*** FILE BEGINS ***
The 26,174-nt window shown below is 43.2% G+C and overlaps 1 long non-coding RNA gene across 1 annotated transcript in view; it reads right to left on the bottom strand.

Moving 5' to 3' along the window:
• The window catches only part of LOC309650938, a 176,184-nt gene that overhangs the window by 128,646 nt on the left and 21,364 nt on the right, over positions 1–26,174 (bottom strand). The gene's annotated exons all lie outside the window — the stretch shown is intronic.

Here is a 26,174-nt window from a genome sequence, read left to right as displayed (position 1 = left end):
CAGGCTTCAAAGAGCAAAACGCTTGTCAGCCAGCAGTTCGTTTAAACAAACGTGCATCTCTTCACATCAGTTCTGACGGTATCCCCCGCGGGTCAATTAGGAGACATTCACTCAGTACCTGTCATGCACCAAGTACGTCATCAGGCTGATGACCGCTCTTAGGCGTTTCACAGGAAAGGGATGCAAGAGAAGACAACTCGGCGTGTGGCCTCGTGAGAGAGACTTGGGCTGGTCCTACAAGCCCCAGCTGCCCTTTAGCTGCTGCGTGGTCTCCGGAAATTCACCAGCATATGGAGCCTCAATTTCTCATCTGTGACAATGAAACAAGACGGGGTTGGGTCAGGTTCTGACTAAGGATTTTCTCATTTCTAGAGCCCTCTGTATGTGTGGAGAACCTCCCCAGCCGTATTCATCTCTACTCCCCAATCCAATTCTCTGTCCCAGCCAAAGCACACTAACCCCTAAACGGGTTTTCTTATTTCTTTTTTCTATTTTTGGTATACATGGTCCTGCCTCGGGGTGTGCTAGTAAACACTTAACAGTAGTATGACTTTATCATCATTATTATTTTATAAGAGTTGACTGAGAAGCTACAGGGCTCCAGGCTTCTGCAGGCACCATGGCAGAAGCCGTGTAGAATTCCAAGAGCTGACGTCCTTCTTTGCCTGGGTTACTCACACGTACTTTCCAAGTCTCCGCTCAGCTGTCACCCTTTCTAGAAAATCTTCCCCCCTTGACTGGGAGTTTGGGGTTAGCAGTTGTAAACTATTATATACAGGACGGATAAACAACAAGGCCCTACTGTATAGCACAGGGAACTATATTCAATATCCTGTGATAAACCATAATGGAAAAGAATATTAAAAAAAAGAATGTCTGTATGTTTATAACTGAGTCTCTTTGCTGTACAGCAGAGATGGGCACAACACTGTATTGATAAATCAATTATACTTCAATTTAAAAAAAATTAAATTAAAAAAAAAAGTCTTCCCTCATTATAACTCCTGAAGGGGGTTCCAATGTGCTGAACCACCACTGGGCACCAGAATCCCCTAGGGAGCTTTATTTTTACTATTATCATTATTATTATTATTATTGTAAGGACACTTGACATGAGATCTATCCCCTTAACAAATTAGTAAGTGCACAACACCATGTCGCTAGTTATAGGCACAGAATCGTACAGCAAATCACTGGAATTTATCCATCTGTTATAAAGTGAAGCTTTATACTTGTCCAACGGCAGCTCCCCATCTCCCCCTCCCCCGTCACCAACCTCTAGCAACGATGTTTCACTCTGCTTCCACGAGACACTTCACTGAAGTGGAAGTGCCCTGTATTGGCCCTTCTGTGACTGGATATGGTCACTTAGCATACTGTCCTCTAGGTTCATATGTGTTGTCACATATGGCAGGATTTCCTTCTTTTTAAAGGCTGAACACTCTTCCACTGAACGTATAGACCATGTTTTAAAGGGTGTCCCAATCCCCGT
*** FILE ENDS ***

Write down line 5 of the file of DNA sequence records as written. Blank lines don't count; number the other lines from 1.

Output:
CAGGCTTCAAAGAGCAAAACGCTTGTCAGCCAGCAGTTCGTTTAAACAAACGTGCATCTCTTCACATCAGTTCTGACGGTATCCCCCGCGGGTCAATTAGGAGACATTCACTCAGTACCTGTCATGCACCAAGTACGTCATCAGGCTGATGACCGCTCTTAGGCGTTTCACAGGAAAGGGATGCAAGAGAAGACAACTCGGCGTGTGGCCTCGTGAGAGAGACTTGGGCTGGTCCTACAAGCCCCAGCTGCCCTTTAGCTGCTGCGTGGTCTCCGGAAATTCACCAGCATATGGAGCCTCAATTTCTCATCTGTGACAATGAAACAAGACGGGGTTGGGTCAGGTTCTGACTAAGGATTTTCTCATTTCTAGAGCCCTCTGTATGTGTGGAGAACCTCCCCAGCCGTATTCATCTCTACTCCCCAATCCAATTCTCTGTCCCAGCCAAAGCACACTAACCCCTAAACGGGTTTTCTTATTTCTTTTTTCTATTTTTGGTATACATGGTCCTGCCTCGGGGTGTGCTAGTAAACACTTAACAGTAGTATGACTTTATCATCATTATTATTTTATAAGAGTTGACTGAGAAGCTACAGGGCTCCAGGCTTCTGCAGGCACCATGGCAGAAGCCGTGTAGAATTCCAAGAGCTGACGTCCTTCTTTGCCTGGGTTACTCACACGTACTTTCCAAGTCTCCGCTCAGCTGTCACCCTTTCTAGAAAATCTTCCCCCCTTGACTGGGAGTTTGGGGTTAGCAGTTGTAAACTATTATATACAGGACGGATAAACAACAAGGCCCTACTGTATAGCACAGGGAACTATATTCAATATCCTGTGATAAACCATAATGGAAAAGAATATTAAAAAAAAGAATGTCTGTATGTTTATAACTGAGTCTCTTTGCTGTACAGCAGAGATGGGCACAACACTGTATTGATAAATCAATTATACTTCAATTTAAAAAAAATTAAATTAAAAAAAAAAGTCTTCCCTCATTATAACTCCTGAAGGGGGTTCCAATGTGCTGAACCACCACTGGGCACCAGAATCCCCTAGGGAGCTTTATTTTTACTATTATCATTATTATTATTATTATTGTAAGGACACTTGACATGAGATCTATCCCCTTAACAAATTAGTAAGTGCACAACACCATGTCGCTAGTTATAGGCACAGAATCGTACAGCAAATCACTGGAATTTATCCATCTGTTATAAAGTGAAGCTTTATACTTGTCCAACGGCAGCTCCCCATCTCCCCCTCCCCCGTCACCAACCTCTAGCAACGATGTTTCACTCTGCTTCCACGAGACACTTCACTGAAGTGGAAGTGCCCTGTATTGGCCCTTCTGTGACTGGATATGGTCACTTAGCATACTGTCCTCTAGGTTCATATGTGTTGTCACATATGGCAGGATTTCCTTCTTTTTAAAGGCTGAACACTCTTCCACTGAACGTATAGACCATGTTTTAAAGGGTGTCCCAATCCCCGT